Neill Blomkamp Talks About Eternal Recurrence


3 years ago



Neill Blomkamp

1 appearance

Neill Blomkamp is a film director, producer, screenwriter, and animator. His latest film, "Demonic," is in theaters and video on demand now.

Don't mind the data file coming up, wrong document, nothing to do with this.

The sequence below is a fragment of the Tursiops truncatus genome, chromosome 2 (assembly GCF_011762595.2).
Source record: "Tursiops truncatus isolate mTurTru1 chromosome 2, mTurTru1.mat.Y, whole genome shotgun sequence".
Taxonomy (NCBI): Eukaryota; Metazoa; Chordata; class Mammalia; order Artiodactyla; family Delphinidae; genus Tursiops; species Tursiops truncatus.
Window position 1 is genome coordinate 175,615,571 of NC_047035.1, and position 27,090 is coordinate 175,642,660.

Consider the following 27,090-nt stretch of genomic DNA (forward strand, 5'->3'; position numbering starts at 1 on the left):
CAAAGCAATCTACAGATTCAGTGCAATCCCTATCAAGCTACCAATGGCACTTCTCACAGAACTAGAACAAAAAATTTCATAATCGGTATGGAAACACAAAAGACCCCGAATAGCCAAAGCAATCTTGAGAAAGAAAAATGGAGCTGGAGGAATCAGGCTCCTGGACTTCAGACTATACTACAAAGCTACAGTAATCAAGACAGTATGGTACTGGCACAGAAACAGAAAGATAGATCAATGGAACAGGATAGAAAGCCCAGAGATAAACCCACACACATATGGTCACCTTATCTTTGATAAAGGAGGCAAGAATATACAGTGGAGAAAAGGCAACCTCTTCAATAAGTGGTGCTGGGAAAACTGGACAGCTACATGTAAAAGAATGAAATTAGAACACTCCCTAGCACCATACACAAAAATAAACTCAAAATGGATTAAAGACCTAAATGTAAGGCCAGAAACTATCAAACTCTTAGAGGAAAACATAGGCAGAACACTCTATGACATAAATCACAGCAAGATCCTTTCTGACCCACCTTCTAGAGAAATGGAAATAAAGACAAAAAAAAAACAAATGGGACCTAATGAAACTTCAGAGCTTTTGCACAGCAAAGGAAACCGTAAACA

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My own point of view with thinking that, you know, extravagant is that I think I'm a complete solipsist. I think everything around me is some sort of holographic thing that I'm dropped into for the duration of my life, and when I die, it all disappears. Really? Yeah, I kind of do think so. I also think that there's everything that is going to happen has already happened, and there's a paradox where free will also exists. So I think that I have the ability to go around and act with free will. I don't think that things are completely deterministic. But I think the free will is informed by the biological programming we were talking about before. But I'm still choosing within a given set of what I'm allowed to choose from. But the paradox is also that I think that I'm probably on my deathbed if you collapse time down and look at it as like a linear thing. If you just observe it, it's like, Neil's death is here, his birth is here, these are these other events. Theoretically with free will, as you move through that three-dimensional map, these other events should change, right? Each day with choices you make, all of these other outcomes should move. And somehow I don't think they do. I think that they're kind of locked in place. Nietzsche speaks about that, he calls it eternal recurrence. And it's like eternal recurrence was something that I got quite interested in because it felt true to me. How so felt true? Well, he says that what happens is that your life is set and all of the events within your life not only are set, but they will also recur infinitely through time. So instead of the idea of reincarnation, it's almost like the idea of reincarnation into your own life, eternally. And so someone else from a different point of view would be able to see this event of like Joe Rogan's life and see you make these choices and then they would see you begin and make these choices again. And he kind of used it as a thought experiment where he said that if I went to most people out in the world and I said to them that your life is going to repeat exactly like this forever, he said it was a burden that would be too heavy for most people to be able to deal with. Their life is that they don't want to live their life over the way that they've lived it enough that it would be literally the worst burden that they could be given. I've pondered this before and I've heard this brought up before. In fact, Elio Gracie is a famous Brazilian Jiu-Jitsu guy who was a he's the he's the patriarch of like the greatest martial arts clan ever. He believed that he believed you will live your life over and over again until you get it right. Yeah. Niece is saying that you don't get the chance to do it right. It's locked in place. It's locked in place exactly the same way forever. Yeah. But why? Why would he believe that? Because you can but if you believe in free will, that's the paradox. Yeah. So if you believe, I think you make the same choices over and over. But why? Because you're not learning each time you go back. You're not. It's not a different version of you. It's the same version of you. But why haven't you learned from the past? To us, the birth and the death is one event. But if you are having the same life experience over and over and over again, what is you? If that's you having the same... Is it new versions of you or is it you? No, it's just one person. It's just you. And why don't you learn? Well, what he... Because from a three-dimensional standpoint in that linear timeline, when you die, that feels like the end of the play. From a fourth-dimensional different observational standpoint, you can watch it repeating. But his point was with free will inside of that linear timeline. You should live your life in a way that you would want it to go on forever. It was sort of a thought experiment. But what I was getting at was the feeling that to me, it feels like things are set in place. And because this comes from the solipsistic thing that we were talking about where I think that it's all in the person... It's in the observer's eyes. And I also think time is an illusion as well. So by the time you get to the end of your life and you're lying on your deathbed, all of these events could have been a dream. It could just be a fever dream. So they weren't because free will exists and you acted on them. But time compresses down to this moment. And that's the only thing that's there, is this present moment that you're living inside of. But it's being committed to this idea that all these things are playing out. Is that comforting? Is that why you're willing to embrace it that way? That there's no getting around this and that this is what it is? No, I mean, I don't act like I don't have free will. And I don't act like things are set in place. I just, on a very, very deep subconscious level, I feel like they are. So you feel like fate is real in some ways? In some ways it is, yeah. I do think there's a paradox though. I think there's a definite paradox. Do you think about that when you're making films? Do you think like... Because the creative process of writing and then, I'm sure I've never edited a film, but I would imagine editing and filming it and choosing the angles. You're visualizing this creation and you're putting it together and then ultimately you get a final product and that's what people go to see. It's similar to people's lives. I mean, you could say, right? The choices that you're making, because there's infinite possible outcomes and you're collapsing that down. You're collapsing the wave function into one outcome. And so that's what I think is happening. I think that we are given infinite numbers of options and we have the ability to act on those. We choose a path and in the action of choosing, we collapse all possibility to one outcome and the tree is crushed down.